Reuse that problem

If learning is difficult given the little time we have, then teaching is even harder to do. Right? Thankfully there are simple ways to get going. Reuse the problem you had to solve during office hours.

Learning comes in many shapes and forms. One of them is teaching. After all, giving even a mere introduction forces you to go deeper into the subject. If you don’t, you will neither understand the area properly or be able to answer any follow-up questions. Now, that could be embarrassing. Luckily, there is a way to get around both the problem of lack of time and the need for deep insight.

Sooner or later you will run into problems that no oh-google-save-my-job search will solve. Those type of obstacles are possibilities in disguise if handled well.

Many hours later you found a way to solve it and feel good about yourself for at least five minutes. Most people then go on to the next problem, not picking up the possibility in front of your fingers. Remember, you found a hole on the internet? However small or niched problem it was still something that no one had solved and documented. You can be that person.

This insight is the big leap of mind. Writing half a blog is dead easy once you have put in the hours of sweat. If you can’t do it while still at work, do it that evening while you still remember it. It will not take that much time and eventually someone else will find that text and thank you for it.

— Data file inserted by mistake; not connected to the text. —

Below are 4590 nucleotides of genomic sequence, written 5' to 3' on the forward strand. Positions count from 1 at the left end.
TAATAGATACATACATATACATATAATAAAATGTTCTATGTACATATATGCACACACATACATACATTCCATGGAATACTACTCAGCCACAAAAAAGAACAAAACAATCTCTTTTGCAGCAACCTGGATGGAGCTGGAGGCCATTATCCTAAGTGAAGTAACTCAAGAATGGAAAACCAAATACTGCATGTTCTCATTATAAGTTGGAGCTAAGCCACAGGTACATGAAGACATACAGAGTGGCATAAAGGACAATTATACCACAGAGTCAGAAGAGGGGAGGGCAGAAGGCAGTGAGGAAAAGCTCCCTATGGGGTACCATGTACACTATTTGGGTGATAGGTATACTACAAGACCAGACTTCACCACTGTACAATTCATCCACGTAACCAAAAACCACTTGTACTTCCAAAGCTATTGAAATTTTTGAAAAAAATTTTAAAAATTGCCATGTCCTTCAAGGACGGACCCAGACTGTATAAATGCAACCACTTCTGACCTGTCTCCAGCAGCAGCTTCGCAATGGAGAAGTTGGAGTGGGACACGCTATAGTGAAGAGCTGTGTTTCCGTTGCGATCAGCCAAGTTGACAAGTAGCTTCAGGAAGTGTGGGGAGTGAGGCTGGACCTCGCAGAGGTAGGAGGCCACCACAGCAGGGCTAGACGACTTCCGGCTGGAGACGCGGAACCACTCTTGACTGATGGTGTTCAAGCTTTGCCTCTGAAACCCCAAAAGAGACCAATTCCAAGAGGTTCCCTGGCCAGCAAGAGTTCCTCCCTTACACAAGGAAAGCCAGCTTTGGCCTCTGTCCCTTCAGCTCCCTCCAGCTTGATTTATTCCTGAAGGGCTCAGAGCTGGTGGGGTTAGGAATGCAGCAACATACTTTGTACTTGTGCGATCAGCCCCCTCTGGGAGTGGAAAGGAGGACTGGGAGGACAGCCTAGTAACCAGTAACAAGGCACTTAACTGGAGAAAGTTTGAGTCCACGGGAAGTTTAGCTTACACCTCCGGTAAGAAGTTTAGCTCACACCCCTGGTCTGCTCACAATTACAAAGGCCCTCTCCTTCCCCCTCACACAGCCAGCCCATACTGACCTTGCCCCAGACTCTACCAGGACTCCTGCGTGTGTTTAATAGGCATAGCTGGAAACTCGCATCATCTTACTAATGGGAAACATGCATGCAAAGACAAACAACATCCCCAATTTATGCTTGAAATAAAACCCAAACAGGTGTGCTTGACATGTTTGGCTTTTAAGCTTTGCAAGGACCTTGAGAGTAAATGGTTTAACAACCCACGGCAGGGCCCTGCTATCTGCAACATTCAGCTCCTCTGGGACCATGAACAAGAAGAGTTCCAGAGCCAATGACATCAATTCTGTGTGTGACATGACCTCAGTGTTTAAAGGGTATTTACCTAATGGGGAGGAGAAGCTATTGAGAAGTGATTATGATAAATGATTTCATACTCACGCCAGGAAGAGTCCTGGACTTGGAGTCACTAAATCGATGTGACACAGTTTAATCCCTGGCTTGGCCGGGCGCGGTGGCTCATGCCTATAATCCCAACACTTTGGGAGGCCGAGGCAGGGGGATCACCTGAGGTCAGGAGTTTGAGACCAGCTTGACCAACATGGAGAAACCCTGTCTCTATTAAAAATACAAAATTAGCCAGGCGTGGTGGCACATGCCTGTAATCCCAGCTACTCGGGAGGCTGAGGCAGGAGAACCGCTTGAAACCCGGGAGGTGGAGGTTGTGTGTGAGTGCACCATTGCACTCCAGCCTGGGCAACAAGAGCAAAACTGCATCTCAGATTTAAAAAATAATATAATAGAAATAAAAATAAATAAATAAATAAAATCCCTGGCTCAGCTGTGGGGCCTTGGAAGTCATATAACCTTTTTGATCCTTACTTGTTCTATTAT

That wasn’t too hard right? Imagine doing a few more times a year, and suddenly you will have a list of texts that both shares your knowledge and establishes your command of the subject. In my book, it carries a lot more weight than a line in the LinkedIn profile.

A colleague of mine used this approach at the big customer where he worked. We were both consultants so sharing knowledge mattered more than “just” the joy of it. After a while, he heard that other departments were discussing his insights during their monthly meetings. It goes without saying that he was quite happy when hearing this. All the while he was being paid for doing it and delivering better value as a consultant.


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